IAEA Chief: ‘Positive’ Technical Talks in Tehran Facilitate Future Cooperation

IAEA Chief: ‘Positive’ Technical Talks in Tehran Facilitate Future Cooperation
IAEA Chief: ‘Positive’ Technical Talks in Tehran Facilitate Future Cooperation

Director General of the International Atomic Energy Agency Rafael Grossi described his talks with Iranian nuclear officials in Tehran as “positive”, saying they can pave the way for future peaceful cooperation.
“Positive cooperation between Iran and the IAEA for continuation of the agency’s technical operations is very important and provides a guarantee for Iran and the world that positive agreements will continue in the future,” he told reporters in Tehran on Sunday, ISNA reported.
The nuclear watchdog chief arrived in Tehran on Saturday night to meet the new head of the Atomic Energy Organization of Iran Mohammad Eslami for technical talks.
The parties recalled and reaffirmed the spirit of cooperation and mutual trust and its continuation and emphasized the necessity of addressing the relevant issues in a constructive atmosphere and exclusively in a technical manner, according to an IAEA statement.
Eslami said the meeting was constructive, stressing the importance of mutual trust for Iran.
“It is also essential that the agency play a more effective role toward the progress of Iran’s nuclear program and assist in the advancement of the country’s nuclear technology,” he said.
The two officials agreed to carry on with their negotiations in Vienna, on the sidelines of the IAEA General Conference next week, before Grossi returns to Tehran in near future for further top-level consultations with Iranian authorities.
It was also agreed in the meeting that IAEA inspectors be permitted to come to Iran to service the identified equipment and replace their storage media.
The old memory cards will be kept under the joint IAEA and AEOI seals in Iran as per the Comprehensive Safeguards Agreement, according to Eslami.

Urgent Access

In recent reports about Iran, the IAEA had complained about the lack of progress on two issues, one being access to monitoring equipment and the other regarding uranium traces allegedly found at several old sites.  
Iran has suspended its voluntary adherence with the Additional Protocol to the CSA, ending a platform for IAEA snap inspections.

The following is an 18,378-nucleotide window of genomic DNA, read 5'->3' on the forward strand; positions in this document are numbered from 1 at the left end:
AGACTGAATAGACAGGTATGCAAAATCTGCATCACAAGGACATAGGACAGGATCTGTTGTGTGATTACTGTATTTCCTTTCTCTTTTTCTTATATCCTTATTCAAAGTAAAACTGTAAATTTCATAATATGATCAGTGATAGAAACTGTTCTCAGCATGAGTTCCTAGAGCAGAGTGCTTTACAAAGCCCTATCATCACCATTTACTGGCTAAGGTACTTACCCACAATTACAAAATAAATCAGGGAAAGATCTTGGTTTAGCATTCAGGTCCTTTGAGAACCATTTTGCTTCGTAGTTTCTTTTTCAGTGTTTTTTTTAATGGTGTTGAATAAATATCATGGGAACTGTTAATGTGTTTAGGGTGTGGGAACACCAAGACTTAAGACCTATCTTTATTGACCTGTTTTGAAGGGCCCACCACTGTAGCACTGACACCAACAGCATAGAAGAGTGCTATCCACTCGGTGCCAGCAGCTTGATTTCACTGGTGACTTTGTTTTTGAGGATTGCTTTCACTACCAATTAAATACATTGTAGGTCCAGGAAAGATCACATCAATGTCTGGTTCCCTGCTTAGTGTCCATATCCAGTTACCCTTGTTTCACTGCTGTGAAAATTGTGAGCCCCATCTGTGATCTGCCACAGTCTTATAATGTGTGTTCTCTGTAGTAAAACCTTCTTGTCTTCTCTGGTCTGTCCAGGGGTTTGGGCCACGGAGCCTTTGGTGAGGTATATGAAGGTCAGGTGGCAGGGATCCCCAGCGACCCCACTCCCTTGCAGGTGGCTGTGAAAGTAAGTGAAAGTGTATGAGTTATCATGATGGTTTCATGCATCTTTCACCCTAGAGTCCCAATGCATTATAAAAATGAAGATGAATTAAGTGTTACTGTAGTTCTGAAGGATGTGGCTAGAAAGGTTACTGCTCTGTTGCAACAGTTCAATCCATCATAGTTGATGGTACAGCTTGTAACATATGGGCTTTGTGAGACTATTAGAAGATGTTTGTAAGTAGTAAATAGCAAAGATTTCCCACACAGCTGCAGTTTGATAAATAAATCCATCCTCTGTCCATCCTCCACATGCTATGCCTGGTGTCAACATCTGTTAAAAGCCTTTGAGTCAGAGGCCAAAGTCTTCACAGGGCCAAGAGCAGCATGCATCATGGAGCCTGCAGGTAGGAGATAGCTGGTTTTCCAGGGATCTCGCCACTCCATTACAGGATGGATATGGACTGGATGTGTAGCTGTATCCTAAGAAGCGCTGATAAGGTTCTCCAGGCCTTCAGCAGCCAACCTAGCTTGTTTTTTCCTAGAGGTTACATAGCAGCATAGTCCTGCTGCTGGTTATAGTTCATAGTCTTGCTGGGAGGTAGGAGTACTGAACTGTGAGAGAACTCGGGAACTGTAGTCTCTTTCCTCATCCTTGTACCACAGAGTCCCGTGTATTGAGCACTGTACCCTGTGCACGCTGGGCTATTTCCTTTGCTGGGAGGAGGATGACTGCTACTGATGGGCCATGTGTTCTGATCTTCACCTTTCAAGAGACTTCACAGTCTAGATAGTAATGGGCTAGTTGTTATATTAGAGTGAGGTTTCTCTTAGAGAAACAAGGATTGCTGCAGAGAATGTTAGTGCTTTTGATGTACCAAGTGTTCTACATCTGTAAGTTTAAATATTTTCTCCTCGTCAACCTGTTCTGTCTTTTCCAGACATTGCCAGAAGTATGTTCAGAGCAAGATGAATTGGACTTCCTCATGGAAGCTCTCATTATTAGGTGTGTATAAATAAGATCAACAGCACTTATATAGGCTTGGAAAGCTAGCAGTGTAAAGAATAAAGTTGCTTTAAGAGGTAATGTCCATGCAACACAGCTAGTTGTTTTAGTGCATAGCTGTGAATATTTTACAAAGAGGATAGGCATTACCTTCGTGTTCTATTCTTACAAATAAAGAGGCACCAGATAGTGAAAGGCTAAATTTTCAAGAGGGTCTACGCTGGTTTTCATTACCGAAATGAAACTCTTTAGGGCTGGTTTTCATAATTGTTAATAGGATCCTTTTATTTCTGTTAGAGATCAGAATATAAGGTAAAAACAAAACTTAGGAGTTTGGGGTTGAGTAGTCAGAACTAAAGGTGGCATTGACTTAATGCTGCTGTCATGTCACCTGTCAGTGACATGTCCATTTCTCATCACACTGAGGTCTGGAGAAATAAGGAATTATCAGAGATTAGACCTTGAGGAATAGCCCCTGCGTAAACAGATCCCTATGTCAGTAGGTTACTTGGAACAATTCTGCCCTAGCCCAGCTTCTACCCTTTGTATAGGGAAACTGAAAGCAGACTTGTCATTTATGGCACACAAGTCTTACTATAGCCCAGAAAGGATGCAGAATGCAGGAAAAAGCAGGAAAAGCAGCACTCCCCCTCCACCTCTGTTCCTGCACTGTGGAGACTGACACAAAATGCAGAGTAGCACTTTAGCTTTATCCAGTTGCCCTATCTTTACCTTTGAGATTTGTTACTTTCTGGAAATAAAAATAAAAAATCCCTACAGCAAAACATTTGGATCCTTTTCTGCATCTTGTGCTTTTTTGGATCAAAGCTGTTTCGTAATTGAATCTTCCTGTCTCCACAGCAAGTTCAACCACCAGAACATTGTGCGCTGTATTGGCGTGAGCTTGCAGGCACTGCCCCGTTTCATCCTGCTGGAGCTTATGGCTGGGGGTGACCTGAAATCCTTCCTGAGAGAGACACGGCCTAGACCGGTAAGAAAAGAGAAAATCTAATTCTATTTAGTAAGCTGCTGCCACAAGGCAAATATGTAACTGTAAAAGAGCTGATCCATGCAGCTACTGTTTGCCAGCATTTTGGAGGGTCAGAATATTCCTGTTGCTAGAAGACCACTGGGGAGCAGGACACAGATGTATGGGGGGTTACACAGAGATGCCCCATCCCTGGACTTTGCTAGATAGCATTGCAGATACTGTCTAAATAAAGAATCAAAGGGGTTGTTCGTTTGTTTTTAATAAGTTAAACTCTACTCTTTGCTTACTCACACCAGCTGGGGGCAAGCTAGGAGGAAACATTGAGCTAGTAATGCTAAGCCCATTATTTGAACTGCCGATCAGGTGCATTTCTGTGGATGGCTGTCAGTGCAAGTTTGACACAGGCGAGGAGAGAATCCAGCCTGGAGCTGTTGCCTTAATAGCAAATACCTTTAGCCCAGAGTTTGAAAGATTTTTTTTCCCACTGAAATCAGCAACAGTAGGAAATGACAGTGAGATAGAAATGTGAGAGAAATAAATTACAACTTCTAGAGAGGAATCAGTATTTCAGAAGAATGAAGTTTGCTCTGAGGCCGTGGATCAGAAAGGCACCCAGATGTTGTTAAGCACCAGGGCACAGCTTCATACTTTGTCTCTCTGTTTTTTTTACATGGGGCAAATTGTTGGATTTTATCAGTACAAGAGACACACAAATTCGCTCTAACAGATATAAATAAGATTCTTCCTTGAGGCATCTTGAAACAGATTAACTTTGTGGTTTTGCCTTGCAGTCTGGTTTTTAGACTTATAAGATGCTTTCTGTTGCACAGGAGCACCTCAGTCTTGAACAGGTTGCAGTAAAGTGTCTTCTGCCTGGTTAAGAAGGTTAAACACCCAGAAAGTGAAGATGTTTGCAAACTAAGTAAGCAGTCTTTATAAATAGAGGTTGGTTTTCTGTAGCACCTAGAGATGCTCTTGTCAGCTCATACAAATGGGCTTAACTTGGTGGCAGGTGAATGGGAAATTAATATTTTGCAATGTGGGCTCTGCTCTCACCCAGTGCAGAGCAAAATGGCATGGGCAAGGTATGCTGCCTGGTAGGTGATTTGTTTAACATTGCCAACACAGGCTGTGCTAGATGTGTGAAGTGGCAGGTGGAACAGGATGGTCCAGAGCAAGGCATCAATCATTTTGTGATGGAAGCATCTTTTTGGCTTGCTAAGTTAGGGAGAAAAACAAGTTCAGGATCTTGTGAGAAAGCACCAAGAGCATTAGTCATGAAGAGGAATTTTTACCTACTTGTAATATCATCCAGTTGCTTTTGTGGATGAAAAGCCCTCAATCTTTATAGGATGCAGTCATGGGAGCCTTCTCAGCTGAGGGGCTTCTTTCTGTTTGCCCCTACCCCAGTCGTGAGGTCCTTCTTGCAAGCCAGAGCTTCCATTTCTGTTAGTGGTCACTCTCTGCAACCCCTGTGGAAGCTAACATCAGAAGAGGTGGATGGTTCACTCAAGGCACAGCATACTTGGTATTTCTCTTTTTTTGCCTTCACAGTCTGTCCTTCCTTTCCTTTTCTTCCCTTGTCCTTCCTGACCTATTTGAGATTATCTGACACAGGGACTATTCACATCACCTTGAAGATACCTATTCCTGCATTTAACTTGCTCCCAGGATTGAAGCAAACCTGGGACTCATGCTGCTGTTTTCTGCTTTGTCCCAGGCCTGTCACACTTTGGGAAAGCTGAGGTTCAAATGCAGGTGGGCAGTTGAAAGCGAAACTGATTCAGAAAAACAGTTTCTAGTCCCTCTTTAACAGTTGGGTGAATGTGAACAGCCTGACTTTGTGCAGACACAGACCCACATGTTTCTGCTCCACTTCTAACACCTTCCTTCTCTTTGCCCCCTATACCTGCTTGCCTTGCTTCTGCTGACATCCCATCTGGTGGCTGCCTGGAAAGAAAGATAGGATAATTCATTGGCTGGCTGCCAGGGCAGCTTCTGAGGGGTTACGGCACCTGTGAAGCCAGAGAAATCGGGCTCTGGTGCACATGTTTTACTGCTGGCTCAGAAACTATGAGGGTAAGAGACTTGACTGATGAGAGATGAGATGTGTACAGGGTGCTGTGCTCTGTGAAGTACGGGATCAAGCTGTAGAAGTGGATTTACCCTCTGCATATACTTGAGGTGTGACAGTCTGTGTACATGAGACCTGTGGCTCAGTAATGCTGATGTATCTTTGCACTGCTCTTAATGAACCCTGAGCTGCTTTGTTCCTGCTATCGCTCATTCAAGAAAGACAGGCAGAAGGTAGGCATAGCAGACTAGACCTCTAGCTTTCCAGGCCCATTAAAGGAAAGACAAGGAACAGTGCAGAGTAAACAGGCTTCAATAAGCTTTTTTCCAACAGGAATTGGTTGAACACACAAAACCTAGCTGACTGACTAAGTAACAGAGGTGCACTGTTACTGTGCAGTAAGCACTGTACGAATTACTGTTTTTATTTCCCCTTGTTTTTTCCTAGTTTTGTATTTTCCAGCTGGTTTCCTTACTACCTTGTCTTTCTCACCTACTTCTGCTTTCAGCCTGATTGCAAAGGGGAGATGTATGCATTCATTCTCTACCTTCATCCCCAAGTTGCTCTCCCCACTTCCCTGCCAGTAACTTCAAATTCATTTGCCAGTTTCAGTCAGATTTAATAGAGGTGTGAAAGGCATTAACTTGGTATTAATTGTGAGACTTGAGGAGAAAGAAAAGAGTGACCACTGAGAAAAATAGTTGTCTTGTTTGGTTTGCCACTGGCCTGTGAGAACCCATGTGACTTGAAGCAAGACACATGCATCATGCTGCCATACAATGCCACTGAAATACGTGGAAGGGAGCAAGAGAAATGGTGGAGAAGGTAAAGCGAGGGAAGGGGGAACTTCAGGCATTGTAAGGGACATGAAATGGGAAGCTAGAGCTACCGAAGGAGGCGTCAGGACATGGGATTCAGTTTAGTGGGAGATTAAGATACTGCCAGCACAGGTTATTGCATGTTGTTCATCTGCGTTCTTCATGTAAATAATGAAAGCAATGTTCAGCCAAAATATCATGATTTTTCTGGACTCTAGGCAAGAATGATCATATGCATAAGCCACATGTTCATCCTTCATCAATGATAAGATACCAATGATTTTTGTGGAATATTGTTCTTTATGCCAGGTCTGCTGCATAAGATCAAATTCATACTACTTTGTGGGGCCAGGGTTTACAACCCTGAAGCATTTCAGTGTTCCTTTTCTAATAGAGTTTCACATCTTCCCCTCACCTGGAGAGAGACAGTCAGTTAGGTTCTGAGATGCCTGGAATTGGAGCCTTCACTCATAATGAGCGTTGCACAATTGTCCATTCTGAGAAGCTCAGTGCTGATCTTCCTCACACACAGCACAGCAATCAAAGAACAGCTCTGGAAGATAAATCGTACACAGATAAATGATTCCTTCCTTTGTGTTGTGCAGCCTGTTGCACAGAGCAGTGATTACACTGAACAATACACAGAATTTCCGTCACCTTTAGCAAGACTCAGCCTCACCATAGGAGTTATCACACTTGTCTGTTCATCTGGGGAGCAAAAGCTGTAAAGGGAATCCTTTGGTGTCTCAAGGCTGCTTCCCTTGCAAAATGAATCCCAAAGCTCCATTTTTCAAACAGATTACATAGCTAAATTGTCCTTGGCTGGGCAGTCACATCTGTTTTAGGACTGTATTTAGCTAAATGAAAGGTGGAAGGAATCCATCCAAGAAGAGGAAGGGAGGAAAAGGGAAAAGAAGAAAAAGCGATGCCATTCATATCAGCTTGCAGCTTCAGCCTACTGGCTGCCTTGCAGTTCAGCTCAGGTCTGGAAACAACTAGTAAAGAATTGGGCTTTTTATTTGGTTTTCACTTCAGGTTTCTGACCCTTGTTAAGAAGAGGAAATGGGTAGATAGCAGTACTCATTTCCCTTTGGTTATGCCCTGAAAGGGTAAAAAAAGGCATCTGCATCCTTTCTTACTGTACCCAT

The move was in line with the country’s reciprocal steps beyond the limits of the 2015 nuclear deal, after the United States abandoned the agreement and reimposed tough sanctions.
To leave room for diplomacy, however, Tehran agreed to keep the recorded data and share it with the agency if the US sanctions were removed by a deadline.
The report said while the agency needs to access the surveillance equipment every three months, it had not had access since May 25.
It stressed that IAEA inspectors urgently need access to the equipment to swap out memory cards so there are no gaps in its observation of activities.
The document also regretted that the issue about uranium particles has remained unresolved.
The reports raised speculations about a push by the US and its European allies for a resolution at the upcoming meeting of the 35-nation IAEA Board of Governors against Iran.
While western countries made no reference to such decision, Russia’s representative to IAEA described it as “not only senseless, but detrimental”, adding Moscow would vote against a possible resolution.
Such censure motion could also make it harder to resume talks on the revival of the nuclear deal, formally called the Joint Comprehensive Plan of Action.  
Indirect negotiations are underway between Iran and the US in Vienna, Austria, to work out how the two sides can come back to compliance with the JCPOA.
The talks have been halted since June, after the presidential elections brought a conservative government to power in Iran.

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